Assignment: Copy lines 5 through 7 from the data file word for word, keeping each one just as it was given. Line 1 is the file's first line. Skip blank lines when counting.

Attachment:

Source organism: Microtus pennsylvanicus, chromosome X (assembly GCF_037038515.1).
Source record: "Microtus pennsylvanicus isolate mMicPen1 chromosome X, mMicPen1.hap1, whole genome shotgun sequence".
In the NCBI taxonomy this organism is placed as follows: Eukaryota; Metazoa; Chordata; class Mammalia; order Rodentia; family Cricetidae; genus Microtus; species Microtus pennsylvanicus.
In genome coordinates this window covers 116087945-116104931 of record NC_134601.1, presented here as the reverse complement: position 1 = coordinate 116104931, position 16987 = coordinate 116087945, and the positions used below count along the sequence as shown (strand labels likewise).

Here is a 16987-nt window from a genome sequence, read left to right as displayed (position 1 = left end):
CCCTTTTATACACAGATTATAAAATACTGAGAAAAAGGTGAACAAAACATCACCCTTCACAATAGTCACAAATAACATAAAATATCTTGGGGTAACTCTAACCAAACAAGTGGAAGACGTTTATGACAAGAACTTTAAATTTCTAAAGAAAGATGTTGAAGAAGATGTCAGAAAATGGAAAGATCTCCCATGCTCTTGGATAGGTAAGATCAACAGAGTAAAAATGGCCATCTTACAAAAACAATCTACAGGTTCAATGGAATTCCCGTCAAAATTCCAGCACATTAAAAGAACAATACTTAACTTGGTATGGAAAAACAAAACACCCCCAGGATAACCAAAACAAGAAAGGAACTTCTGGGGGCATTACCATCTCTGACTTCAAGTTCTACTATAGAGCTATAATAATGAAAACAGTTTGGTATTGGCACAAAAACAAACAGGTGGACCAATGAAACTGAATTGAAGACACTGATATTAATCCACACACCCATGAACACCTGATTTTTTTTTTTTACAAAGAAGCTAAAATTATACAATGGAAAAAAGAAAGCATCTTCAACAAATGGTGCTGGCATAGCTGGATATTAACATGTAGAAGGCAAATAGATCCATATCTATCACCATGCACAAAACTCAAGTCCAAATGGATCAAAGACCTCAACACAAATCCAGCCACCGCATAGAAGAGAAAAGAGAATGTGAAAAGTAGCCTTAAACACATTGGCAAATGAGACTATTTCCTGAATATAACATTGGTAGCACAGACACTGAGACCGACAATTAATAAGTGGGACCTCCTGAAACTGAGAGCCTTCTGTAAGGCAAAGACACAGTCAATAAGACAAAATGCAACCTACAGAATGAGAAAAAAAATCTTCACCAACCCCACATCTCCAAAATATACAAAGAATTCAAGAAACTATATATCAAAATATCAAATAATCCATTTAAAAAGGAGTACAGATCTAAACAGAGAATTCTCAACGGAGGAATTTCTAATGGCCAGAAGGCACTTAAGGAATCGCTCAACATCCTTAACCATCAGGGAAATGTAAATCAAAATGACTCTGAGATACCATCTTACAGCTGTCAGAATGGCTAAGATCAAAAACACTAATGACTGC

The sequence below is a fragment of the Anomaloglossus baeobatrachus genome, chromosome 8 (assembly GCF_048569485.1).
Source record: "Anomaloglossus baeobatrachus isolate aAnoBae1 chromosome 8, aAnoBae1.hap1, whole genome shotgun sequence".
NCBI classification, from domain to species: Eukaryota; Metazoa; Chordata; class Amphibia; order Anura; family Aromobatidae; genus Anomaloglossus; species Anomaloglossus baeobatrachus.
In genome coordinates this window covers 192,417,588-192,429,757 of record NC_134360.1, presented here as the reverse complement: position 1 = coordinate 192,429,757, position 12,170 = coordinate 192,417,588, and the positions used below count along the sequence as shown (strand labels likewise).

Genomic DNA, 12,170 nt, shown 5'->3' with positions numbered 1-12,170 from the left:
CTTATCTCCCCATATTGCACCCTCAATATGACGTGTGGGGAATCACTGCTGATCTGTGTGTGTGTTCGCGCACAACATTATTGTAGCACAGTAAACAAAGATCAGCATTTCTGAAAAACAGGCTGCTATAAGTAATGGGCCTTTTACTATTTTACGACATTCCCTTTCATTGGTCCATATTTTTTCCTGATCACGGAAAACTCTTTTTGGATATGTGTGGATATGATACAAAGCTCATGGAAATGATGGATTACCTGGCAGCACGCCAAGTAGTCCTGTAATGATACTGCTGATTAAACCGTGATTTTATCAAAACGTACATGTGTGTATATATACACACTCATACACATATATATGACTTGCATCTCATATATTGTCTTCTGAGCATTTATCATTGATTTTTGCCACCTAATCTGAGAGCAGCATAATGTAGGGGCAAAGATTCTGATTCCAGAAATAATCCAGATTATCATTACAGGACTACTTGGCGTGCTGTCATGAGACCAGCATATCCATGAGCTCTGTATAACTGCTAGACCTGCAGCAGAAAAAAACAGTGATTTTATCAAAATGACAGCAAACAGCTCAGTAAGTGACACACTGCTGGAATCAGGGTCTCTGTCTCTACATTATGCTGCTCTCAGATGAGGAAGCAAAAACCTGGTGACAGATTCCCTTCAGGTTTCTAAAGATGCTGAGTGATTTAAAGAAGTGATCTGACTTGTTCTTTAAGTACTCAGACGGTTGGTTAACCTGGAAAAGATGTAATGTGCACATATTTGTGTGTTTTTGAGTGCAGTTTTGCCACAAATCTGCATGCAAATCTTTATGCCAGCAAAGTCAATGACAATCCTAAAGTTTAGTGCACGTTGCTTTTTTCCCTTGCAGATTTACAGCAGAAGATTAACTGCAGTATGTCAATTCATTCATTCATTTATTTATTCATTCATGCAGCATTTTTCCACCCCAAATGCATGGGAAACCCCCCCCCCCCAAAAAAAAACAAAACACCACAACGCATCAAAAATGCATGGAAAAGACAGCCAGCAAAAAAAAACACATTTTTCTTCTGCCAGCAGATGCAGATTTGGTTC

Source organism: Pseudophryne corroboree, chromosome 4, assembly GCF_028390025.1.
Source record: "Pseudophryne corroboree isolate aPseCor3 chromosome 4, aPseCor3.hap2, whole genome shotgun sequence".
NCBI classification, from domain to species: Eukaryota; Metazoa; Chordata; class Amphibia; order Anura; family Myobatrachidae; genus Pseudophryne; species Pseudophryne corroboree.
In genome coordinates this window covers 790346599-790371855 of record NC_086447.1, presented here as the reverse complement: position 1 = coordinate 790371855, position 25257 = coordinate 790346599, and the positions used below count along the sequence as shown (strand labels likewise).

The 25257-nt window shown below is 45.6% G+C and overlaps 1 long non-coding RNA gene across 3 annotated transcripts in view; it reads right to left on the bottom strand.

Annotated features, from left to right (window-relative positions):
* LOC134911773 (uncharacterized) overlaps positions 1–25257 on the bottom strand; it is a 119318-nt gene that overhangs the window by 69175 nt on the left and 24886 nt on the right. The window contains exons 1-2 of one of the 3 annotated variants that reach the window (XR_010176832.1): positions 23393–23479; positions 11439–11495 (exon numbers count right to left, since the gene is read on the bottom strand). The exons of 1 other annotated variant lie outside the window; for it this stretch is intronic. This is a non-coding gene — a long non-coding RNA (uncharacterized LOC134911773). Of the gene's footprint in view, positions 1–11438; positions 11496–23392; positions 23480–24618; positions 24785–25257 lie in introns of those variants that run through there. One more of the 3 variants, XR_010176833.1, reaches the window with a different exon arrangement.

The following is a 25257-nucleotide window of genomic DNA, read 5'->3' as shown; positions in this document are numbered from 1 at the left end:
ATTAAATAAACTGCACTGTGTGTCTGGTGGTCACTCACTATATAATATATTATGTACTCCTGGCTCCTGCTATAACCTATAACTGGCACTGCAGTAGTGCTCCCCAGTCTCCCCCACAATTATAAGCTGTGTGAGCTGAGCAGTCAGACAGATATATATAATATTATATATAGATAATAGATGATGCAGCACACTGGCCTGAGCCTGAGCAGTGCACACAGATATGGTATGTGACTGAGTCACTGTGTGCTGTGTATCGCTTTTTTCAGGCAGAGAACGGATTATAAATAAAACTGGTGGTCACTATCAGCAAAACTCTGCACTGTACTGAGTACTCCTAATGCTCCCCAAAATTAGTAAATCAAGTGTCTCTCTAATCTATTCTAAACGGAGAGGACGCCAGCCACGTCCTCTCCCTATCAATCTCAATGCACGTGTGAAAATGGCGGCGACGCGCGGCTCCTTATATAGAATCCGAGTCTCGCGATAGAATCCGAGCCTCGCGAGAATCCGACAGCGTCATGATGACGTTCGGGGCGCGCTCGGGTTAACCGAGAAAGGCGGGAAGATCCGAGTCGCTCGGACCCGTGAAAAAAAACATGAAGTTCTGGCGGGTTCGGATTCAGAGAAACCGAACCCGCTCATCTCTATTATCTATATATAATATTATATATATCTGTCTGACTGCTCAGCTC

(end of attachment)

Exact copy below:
Here is a 16987-nt window from a genome sequence, read left to right as displayed (position 1 = left end):
CCCTTTTATACACAGATTATAAAATACTGAGAAAAAGGTGAACAAAACATCACCCTTCACAATAGTCACAAATAACATAAAATATCTTGGGGTAACTCTAACCAAACAAGTGGAAGACGTTTATGACAAGAACTTTAAATTTCTAAAGAAAGATGTTGAAGAAGATGTCAGAAAATGGAAAGATCTCCCATGCTCTTGGATAGGTAAGATCAACAGAGTAAAAATGGCCATCTTACAAAAACAATCTACAGGTTCAATGGAATTCCCGTCAAAATTCCAGCACATTAAAAGAACAATACTTAACTTGGTATGGAAAAACAAAACACCCCCAGGATAACCAAAACAAGAAAGGAACTTCTGGGGGCATTACCATCTCTGACTTCAAGTTCTACTATAGAGCTATAATAATGAAAACAGTTTGGTATTGGCACAAAAACAAACAGGTGGACCAATGAAACTGAATTGAAGACACTGATATTAATCCACACACCCATGAACACCTGATTTTTTTTTTTTACAAAGAAGCTAAAATTATACAATGGAAAAAAGAAAGCATCTTCAACAAATGGTGCTGGCATAGCTGGATATTAACATGTAGAAGGCAAATAGATCCATATCTATCACCATGCACAAAACTCAAGTCCAAATGGATCAAAGACCTCAACACAAATCCAGCCACCGCATAGAAGAGAAAAGAGAATGTGAAAAGTAGCCTTAAACACATTGGCAAATGAGACTATTTCCTGAATATAACATTGGTAGCACAGACACTGAGACCGACAATTAATAAGTGGGACCTCCTGAAACTGAGAGCCTTCTGTAAGGCAAAGACACAGTCAATAAGACAAAATGCAACCTACAGAATGAGAAAAAAAATCTTCACCAACCCCACATCTCCAAAATATACAAAGAATTCAAGAAACTATATATCAAAATATCAAATAATCCATTTAAAAAGGAGTACAGATCTAAACAGAGAATTCTCAACGGAGGAATTTCTAATGGCCAGAAGGCACTTAAGGAATCGCTCAACATCCTTAACCATCAGGGAAATGTAAATCAAAATGACTCTGAGATACCATCTTACAGCTGTCAGAATGGCTAAGATCAAAAACACTAATGACTGC

The sequence below is a fragment of the Anomaloglossus baeobatrachus genome, chromosome 8 (assembly GCF_048569485.1).